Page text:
Now the magic of layers in Photoshop come to life! Imagine you are looking down through the HDR layer to the layer below. At first you cannot see through the HDR layer. But as you paint over the image (large image, not the icon) you start to poke through and can start seeing the layer below. By setting the Opacity to a low number you only see a bit. However you can click multiple times and each time you see more. In this example I have it set to 19%. Being sure the mask is selected by clicking on it (the white box) I then move the cursor over the door area. I see a circle. To adjust the size use the keyboard “[“ for smaller and “]” for larger. Using a larger brush I paint (hold down left mouse button and move over the area. As you do this you will see the area get darker as the layer below starts to show through. There are many techniques for brushing. One is to hold the brush still over an area and then click several times burning in a bit more with each click. Another is to hold the left mouse down and move it around an area the click again and repeat. With practice you get good. Note that in the white box you can see the area you have poke through. Also you can hit the “\” key and the area will turn pink. The darker pink the more you have poked through. Hit it again to turn the pink off. Complete this step by merging the two layers (select both, right click and select Merge layers).

In this photo this is the only adjustment I am going to make. This varies from photo to photo. If there is a ghost to be removed use the same technique. Put the original image below the HDR, adjust the brightness to match the HDR, auto align them, then create a mask and poke through the ghost until you only see the single image from the lower layer. This can be done in steps: Fist set opacity to 100 and the brush small, paint the ghost away, set the opacity to 15 to 20 and the brush larger, blend the area around the ghost. You can repeating this step with a larger brush and opacity to 10 or lower to obtain a seamless blend.

Often I use several of the original images in subsequent steps. Remember you are always working on the HDR layer and the one below. You can move the layers around by clicking and hold and then drag the layer to a new position.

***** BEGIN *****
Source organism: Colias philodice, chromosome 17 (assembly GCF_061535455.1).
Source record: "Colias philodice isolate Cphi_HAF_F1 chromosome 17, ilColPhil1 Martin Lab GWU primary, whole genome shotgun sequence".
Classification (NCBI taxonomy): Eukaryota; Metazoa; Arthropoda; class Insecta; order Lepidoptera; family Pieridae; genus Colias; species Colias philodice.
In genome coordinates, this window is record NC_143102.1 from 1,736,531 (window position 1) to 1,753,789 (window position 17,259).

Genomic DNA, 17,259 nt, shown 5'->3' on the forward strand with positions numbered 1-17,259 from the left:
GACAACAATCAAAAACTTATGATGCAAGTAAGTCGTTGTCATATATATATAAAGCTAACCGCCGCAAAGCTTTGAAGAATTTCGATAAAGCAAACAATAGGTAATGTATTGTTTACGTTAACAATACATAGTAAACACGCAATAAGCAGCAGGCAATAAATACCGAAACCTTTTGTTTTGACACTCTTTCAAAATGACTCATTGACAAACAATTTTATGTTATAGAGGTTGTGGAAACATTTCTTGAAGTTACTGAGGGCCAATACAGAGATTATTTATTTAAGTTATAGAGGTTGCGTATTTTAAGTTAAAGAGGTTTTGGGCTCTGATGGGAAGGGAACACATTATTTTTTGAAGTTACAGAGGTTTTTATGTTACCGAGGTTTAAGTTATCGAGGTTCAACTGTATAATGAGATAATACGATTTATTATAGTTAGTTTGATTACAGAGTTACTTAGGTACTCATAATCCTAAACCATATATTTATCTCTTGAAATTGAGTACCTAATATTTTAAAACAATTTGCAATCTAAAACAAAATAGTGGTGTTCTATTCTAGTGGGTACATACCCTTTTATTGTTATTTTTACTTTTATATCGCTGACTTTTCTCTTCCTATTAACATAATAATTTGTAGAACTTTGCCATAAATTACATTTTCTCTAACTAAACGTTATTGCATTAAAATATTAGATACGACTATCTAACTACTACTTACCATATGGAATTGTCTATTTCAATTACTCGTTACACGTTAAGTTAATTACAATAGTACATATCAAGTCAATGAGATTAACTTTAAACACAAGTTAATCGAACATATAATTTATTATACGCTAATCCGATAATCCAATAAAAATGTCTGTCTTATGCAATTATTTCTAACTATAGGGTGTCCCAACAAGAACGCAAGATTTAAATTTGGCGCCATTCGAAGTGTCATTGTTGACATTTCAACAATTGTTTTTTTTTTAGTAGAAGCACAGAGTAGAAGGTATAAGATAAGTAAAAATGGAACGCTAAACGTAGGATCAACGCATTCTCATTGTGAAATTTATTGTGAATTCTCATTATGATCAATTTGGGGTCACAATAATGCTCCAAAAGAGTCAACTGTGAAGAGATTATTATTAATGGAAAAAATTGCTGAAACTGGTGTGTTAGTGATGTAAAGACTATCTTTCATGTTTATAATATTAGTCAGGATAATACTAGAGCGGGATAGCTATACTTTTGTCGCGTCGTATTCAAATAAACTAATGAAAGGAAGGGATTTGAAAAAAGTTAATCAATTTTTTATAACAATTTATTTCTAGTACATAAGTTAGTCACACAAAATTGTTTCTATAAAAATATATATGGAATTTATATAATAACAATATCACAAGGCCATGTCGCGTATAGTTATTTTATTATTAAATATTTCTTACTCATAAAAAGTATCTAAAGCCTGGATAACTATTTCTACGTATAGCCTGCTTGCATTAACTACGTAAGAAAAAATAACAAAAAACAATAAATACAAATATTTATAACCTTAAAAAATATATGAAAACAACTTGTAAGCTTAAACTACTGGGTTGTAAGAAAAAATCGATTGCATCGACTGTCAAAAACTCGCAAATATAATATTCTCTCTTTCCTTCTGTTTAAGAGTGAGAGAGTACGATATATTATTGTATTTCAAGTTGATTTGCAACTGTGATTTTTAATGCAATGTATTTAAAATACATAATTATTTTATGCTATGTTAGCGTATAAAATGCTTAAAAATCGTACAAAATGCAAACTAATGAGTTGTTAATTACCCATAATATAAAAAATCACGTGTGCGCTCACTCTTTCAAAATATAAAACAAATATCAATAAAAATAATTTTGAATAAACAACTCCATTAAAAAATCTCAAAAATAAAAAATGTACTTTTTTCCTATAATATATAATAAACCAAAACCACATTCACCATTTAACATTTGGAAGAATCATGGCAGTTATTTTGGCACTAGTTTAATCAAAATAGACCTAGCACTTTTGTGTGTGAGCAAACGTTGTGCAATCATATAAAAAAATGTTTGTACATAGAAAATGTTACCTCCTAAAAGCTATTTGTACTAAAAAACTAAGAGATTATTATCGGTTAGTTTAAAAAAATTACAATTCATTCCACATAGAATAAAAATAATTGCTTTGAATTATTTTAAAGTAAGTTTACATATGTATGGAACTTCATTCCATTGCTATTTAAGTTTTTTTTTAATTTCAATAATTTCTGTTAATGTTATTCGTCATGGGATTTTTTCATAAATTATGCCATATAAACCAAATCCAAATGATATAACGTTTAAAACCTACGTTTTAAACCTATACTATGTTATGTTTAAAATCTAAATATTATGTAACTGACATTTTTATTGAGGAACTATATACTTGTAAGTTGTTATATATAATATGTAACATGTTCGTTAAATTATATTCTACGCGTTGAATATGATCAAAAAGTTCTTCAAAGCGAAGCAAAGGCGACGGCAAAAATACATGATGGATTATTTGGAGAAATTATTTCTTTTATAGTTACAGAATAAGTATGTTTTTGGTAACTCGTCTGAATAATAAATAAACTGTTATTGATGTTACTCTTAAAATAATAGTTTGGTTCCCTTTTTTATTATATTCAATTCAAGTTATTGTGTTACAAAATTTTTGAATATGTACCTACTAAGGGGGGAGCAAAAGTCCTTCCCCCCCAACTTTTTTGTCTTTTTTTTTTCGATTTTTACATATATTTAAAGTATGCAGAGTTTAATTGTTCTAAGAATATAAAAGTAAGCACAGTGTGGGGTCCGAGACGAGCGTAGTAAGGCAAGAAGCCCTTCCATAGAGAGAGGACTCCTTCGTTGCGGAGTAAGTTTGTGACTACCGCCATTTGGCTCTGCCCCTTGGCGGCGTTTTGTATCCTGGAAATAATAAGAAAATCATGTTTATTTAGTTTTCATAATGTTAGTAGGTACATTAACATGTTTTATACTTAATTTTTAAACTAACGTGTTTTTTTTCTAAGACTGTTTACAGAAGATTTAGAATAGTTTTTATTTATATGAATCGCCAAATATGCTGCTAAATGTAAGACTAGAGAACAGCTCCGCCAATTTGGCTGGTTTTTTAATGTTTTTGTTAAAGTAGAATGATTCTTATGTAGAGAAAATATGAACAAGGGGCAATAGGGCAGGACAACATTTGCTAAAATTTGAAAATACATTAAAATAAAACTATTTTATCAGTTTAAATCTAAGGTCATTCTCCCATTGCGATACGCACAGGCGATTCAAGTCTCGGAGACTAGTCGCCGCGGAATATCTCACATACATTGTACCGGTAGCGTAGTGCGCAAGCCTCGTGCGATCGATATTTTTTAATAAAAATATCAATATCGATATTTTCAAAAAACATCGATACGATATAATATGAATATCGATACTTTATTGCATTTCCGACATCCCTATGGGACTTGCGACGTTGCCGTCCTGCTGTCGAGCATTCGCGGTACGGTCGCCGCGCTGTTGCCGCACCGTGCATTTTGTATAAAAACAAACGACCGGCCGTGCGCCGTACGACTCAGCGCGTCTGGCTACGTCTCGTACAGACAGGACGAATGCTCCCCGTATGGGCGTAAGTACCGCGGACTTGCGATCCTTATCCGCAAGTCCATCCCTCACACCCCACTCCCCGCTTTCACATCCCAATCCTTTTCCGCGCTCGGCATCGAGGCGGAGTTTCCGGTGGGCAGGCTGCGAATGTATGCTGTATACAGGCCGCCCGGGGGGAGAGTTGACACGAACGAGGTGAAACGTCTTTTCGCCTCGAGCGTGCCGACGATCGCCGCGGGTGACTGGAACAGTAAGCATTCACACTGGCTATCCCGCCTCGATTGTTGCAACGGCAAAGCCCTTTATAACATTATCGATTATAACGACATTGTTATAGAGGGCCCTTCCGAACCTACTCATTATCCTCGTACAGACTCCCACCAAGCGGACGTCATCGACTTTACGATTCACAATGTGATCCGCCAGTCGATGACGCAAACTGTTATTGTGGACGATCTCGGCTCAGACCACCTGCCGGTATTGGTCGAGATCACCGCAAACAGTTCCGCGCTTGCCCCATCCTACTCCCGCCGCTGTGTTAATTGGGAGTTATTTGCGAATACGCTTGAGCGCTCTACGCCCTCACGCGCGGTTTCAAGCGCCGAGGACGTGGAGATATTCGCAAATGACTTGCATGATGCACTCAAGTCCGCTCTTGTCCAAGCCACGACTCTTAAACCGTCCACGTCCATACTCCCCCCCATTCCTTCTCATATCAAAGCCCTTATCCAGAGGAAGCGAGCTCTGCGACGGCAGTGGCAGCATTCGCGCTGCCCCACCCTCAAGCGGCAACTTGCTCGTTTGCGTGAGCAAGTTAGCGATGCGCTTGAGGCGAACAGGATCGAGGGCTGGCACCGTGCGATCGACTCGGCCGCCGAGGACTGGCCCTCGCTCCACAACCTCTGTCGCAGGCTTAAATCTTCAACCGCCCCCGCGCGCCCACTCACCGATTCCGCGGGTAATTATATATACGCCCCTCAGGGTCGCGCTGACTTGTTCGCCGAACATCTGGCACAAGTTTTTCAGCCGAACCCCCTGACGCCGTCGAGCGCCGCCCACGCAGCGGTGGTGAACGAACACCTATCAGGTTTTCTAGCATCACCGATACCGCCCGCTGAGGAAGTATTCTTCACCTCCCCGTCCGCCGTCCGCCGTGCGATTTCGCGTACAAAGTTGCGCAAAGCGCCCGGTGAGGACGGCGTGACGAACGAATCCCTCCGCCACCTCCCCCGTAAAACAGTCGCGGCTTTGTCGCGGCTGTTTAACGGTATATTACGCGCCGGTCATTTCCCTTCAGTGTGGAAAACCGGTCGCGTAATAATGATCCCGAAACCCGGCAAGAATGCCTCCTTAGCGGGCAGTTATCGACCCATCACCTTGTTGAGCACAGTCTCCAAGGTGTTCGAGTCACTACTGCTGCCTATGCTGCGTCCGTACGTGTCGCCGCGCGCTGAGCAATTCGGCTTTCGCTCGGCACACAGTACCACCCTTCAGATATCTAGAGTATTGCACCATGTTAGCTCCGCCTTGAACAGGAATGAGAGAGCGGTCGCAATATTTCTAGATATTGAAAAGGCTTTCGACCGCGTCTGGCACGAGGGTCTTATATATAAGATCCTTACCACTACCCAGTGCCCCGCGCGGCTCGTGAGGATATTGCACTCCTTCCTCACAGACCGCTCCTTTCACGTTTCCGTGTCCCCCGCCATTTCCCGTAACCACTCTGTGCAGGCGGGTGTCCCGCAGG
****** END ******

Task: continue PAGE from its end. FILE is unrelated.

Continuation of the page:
Sometimes I sharpen the finish image in Photoshop. You can use the build in tool (I normally do) by clicking on Filter, Sharpen, and Unsharp Mask.  Play with the three sliders. For landscape shots I adjust the Radius while watching the image. I “play” with the three sliders to get the best result. I mostly look at the big picture for the top two sliders and then the small enlarged picture to set the Threshold to the lowest number with acceptable noise. Do not over due this or it will look bad! For the example print here I ended up with 140%, Radius 8.0, and Threshold at 17.

There is also a built in filter to reduce noise. I use it on some photos to clean up noise.

There are many third party plug-ins for Photoshop. Some that do great things like noise reduction or image sharpening. They cost money but preform very well in some situations. Some of these include Nik software, OnOne software, Topaz Adjust, and Noise Ninja. It is only money after all! Speaking of, I do not have discount coupons for these products as of yet, but Tray does on his StuckinCustoms web site. He also has reviews of these and many more.

The next thing to do is to save all this work. First I do a “Save as” and put the Photoshop native PSD file in the folder HDR PSDs. Then I do a “Save as” and put a maximum size jpg file in the JPG Full Res folder. Then I do a “Save for Web” and adjust the quality to get a file around 7M and save this in the JPG for Web folder. Some people will make this ever smaller. I then publish the small file on Facebook and the larger files on Google Plus and Smugmug. My camera is a 37MP guy and the larger files are around 35M in size.

The last word of advice (yes): practice, practice, practice. Read every free tutorial and if you have the money get some of the ones you have to pay for (again, I got a lot out of the $89 video done by Tray Ratcliff (stuckincustoms.com). In that video he processes a lot of images so you see the workflow many times with different images and situations. He also covers using some Plug-ins and “double tone mapping”.

Do publish your pictures at least on one social site and brace for comments. Criticism help you grow but do not take it too seriously as it is another person’s opinion and may be true for that person and not for you!

There may be errors in this and better ways to do many of the operations. I always appreciate feedback!


Gary Mansperger